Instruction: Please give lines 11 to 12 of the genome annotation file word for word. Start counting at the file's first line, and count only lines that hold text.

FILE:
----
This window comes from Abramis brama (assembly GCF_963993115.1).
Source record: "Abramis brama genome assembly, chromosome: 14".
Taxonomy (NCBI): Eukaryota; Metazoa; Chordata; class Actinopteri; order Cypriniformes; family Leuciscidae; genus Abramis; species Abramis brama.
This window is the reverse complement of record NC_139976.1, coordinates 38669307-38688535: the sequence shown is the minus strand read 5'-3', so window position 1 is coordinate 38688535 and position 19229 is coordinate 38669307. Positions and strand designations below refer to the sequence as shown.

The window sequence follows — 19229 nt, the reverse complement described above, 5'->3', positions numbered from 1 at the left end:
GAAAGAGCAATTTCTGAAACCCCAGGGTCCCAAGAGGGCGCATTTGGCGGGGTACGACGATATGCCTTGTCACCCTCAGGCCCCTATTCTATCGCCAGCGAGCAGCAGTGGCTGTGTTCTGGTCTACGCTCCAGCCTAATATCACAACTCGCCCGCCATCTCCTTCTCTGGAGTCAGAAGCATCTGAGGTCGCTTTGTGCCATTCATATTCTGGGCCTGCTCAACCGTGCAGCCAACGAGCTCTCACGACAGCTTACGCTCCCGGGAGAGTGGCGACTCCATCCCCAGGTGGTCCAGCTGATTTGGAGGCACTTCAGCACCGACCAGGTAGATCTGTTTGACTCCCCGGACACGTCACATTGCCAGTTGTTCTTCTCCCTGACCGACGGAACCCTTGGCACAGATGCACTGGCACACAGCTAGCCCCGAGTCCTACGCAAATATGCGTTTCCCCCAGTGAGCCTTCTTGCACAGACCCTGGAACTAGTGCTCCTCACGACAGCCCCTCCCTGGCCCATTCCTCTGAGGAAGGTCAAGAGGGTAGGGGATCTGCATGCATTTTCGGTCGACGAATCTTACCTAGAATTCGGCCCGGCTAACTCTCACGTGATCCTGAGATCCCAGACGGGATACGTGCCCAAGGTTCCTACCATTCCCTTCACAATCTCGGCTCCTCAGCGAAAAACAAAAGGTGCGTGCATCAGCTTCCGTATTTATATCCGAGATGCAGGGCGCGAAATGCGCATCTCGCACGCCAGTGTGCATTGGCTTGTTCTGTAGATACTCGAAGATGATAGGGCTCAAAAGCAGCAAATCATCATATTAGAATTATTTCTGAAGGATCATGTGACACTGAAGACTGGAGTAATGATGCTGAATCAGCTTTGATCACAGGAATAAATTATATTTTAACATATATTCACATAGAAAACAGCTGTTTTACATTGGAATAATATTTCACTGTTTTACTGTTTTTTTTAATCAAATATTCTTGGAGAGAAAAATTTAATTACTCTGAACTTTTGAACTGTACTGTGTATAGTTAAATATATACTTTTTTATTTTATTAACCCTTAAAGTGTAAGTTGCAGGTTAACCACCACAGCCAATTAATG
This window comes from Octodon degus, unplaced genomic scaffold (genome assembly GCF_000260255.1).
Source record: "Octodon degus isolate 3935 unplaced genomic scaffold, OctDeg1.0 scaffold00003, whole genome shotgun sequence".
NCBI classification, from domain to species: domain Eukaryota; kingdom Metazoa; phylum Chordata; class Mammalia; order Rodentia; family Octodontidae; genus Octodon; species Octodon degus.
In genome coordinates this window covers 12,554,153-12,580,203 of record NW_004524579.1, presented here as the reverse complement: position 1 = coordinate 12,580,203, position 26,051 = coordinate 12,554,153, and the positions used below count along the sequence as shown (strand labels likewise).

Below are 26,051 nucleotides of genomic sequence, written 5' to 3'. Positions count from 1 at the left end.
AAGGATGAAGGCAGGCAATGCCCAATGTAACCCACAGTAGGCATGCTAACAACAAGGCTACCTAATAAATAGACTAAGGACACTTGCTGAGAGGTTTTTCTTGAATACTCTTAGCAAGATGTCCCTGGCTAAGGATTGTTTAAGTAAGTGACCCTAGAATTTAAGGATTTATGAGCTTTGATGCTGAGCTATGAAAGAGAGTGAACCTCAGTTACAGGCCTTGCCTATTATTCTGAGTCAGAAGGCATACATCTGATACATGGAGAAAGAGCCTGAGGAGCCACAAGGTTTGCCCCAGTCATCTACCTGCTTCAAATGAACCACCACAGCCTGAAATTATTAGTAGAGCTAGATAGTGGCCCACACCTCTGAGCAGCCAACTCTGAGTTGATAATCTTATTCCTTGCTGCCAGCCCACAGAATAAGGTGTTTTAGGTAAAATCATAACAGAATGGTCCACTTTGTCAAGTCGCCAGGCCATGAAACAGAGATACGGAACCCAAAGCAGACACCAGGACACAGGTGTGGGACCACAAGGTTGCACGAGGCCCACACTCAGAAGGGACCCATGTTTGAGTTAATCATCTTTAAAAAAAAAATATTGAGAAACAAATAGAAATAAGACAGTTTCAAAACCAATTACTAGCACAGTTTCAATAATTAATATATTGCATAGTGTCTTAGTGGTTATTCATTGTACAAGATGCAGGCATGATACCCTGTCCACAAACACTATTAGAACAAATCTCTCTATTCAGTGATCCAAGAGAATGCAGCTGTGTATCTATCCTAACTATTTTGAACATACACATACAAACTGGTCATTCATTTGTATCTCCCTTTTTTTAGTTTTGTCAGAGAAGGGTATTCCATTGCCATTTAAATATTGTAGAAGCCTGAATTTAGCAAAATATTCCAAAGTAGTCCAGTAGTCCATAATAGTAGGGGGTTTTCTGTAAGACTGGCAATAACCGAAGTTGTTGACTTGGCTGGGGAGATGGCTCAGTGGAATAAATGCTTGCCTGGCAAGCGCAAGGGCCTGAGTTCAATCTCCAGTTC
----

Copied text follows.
Below are 26,051 nucleotides of genomic sequence, written 5' to 3'. Positions count from 1 at the left end.
AAGGATGAAGGCAGGCAATGCCCAATGTAACCCACAGTAGGCATGCTAACAACAAGGCTACCTAATAAATAGACTAAGGACACTTGCTGAGAGGTTTTTCTTGAATACTCTTAGCAAGATGTCCCTGGCTAAGGATTGTTTAAGTAAGTGACCCTAGAATTTAAGGATTTATGAGCTTTGATGCTGAGCTATGAAAGAGAGTGAACCTCAGTTACAGGCCTTGCCTATTATTCTGAGTCAGAAGGCATACATCTGATACATGGAGAAAGAGCCTGAGGAGCCACAAGGTTTGCCCCAGTCATCTACCTGCTTCAAATGAACCACCACAGCCTGAAATTATTAGTAGAGCTAGATAGTGGCCCACACCTCTGAGCAGCCAACTCTGAGTTGATAATCTTATTCCTTGCTGCCAGCCCACAGAATAAGGTGTTTTAGGTAAAATCATAACAGAATGGTCCACTTTGTCAAGTCGCCAGGCCATGAAACAGAGATACGGAACCCAAAGCAGACACCAGGACACAGGTGTGGGACCACAAGGTTGCACGAGGCCCACACTCAGAAGGGACCCATGTTTGAGTTAATCATCTTTAAAAAAAAAATATTGAGAAACAAATAGAAATAAGACAGTTTCAAAACCAATTACTAGCACAGTTTCAATAATTAATATATTGCATAGTGTCTTAGTGGTTATTCATTGTACAAGATGCAGGCATGATACCCTGTCCACAAACACTATTAGAACAAATCTCTCTATTCAGTGATCCAAGAGAATGCAGCTGTGTATCTATCCTAACTATTTTGAACATACACATACAAACTGGTCATTCATTTGTATCTCCCTTTTTTTAGTTTTGTCAGAGAAGGGTATTCCATTGCCATTTAAATATTGTAGAAGCCTGAATTTAGCAAAATATTCCAAAGTAGTCCAGTAGTCCATAATAGTAGGGGGTTTTCTGTAAGACTGGCAATAACCGAAGTTGTTGACTTGGCTGGGGAGATGGCTCAGTGGAATAAATGCTTGCCTGGCAAGCGCAAGGGCCTGAGTTCAATCTCCAGTTC